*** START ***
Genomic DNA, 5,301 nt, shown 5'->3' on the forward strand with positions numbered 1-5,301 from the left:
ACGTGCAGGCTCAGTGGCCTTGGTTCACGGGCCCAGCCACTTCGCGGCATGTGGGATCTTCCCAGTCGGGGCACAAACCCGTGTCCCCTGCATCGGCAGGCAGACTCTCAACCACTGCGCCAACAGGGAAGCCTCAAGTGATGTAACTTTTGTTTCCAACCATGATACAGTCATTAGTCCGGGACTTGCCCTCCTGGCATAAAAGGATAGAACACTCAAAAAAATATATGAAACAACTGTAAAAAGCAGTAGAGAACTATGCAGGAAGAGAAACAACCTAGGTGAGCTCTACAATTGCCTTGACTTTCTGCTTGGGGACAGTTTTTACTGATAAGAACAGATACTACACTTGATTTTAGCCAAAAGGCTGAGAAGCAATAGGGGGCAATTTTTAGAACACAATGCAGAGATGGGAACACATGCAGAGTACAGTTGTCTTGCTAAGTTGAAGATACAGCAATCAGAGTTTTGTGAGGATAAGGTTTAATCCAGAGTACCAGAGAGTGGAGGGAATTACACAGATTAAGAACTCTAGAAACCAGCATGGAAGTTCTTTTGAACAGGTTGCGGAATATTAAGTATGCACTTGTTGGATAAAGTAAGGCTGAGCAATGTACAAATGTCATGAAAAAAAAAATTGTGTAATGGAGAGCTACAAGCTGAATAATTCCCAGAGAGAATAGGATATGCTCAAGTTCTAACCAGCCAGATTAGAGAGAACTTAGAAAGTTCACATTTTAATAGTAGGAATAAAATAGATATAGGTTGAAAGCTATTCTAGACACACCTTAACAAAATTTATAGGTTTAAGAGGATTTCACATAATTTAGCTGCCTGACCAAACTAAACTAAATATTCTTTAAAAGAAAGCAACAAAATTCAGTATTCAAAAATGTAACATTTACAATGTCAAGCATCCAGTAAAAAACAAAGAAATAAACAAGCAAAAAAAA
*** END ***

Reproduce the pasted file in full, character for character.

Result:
Genomic DNA, 5,301 nt, shown 5'->3' on the forward strand with positions numbered 1-5,301 from the left:
ACGTGCAGGCTCAGTGGCCTTGGTTCACGGGCCCAGCCACTTCGCGGCATGTGGGATCTTCCCAGTCGGGGCACAAACCCGTGTCCCCTGCATCGGCAGGCAGACTCTCAACCACTGCGCCAACAGGGAAGCCTCAAGTGATGTAACTTTTGTTTCCAACCATGATACAGTCATTAGTCCGGGACTTGCCCTCCTGGCATAAAAGGATAGAACACTCAAAAAAATATATGAAACAACTGTAAAAAGCAGTAGAGAACTATGCAGGAAGAGAAACAACCTAGGTGAGCTCTACAATTGCCTTGACTTTCTGCTTGGGGACAGTTTTTACTGATAAGAACAGATACTACACTTGATTTTAGCCAAAAGGCTGAGAAGCAATAGGGGGCAATTTTTAGAACACAATGCAGAGATGGGAACACATGCAGAGTACAGTTGTCTTGCTAAGTTGAAGATACAGCAATCAGAGTTTTGTGAGGATAAGGTTTAATCCAGAGTACCAGAGAGTGGAGGGAATTACACAGATTAAGAACTCTAGAAACCAGCATGGAAGTTCTTTTGAACAGGTTGCGGAATATTAAGTATGCACTTGTTGGATAAAGTAAGGCTGAGCAATGTACAAATGTCATGAAAAAAAAAATTGTGTAATGGAGAGCTACAAGCTGAATAATTCCCAGAGAGAATAGGATATGCTCAAGTTCTAACCAGCCAGATTAGAGAGAACTTAGAAAGTTCACATTTTAATAGTAGGAATAAAATAGATATAGGTTGAAAGCTATTCTAGACACACCTTAACAAAATTTATAGGTTTAAGAGGATTTCACATAATTTAGCTGCCTGACCAAACTAAACTAAATATTCTTTAAAAGAAAGCAACAAAATTCAGTATTCAAAAATGTAACATTTACAATGTCAAGCATCCAGTAAAAAACAAAGAAATAAACAAGCAAAAAAAA